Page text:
Architecture and Processes for Effective Cybersecurity and Privacy Protection in Smart Cities (SecArch)

The digitalization of urban infrastructures is a complex undertaking, taking place in an environment typically ill-prepared for it and facing multiple challenges itself. This applies in particular to cybersecurity and privacy protection in the newly emerging information and communication infrastructures and large data collections. Cybersecurity and data protection are also the keys to the society’s acceptance of the urban infrastructure solutions. At the same time, only when stakeholders approach technology and governance do smart city projects have a chance of success.
SecArch identifies cybersecurity and privacy requirements for urban infrastructures as well as researches criteria for their effective deployment. This is done on the governance, technical and economic level, resulting in processes, structures and an architecture for cybersecurity and privacy of urban infrastructures.

Project Coordinator: Dr. Haya Schulmann, E-Mail

Security and Privacy of Location Systems in Urban Environments (SPLocS)

Location-based systems, such as GPS in smartphones and trackers like Apple AirTag and Samsung SmartTag, have become common in our society. However, location data is sensitive and can reveal a person's daily activities and personal information. Previous studies have shown that it is difficult to anonymize location data, as a few common locations are enough to identify an individual.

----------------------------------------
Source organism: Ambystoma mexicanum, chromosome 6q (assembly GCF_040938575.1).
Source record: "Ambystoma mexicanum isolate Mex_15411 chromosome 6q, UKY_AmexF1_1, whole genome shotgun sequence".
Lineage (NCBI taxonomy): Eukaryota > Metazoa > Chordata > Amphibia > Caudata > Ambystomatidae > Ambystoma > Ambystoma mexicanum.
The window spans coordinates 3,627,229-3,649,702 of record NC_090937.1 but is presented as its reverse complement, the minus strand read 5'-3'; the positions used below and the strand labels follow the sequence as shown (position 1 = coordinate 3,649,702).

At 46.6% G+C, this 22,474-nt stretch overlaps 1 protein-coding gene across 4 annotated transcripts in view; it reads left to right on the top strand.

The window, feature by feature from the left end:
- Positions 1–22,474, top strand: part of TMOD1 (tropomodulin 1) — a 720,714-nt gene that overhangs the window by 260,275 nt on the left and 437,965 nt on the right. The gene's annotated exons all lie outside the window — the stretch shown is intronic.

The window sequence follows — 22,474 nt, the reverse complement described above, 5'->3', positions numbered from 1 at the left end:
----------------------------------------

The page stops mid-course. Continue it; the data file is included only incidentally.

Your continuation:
An intriguing development in the domain of location-based systems involves phone-to-satellite communications.

Given that this is an emergent data transmission medium, it necessitates in-depth research to address associated security concerns, encompassing confidentiality, integrity, and availability. SPLocS aims to evaluate the security and privacy of location-based systems in terrestrial and satellite-based systems, as well as the end-system aspects and their application for location-based services.

Project Coordinator: Prof. Matthias Hollick, E-Mail

Security of Fiber-Optic Critical Infrastructures (SecFOCI)

The sabotage of pipelines and train lines in Germany has brought attention to the critical communication infrastructures. These include terrestrial and sea-based wired networks, satellite technologies, data centers, and radio masts, which form the backbone of the Internet. Failures in these data-transmitting components can be caused by environmental, accidental, or intentional damages, posing threats to internet access.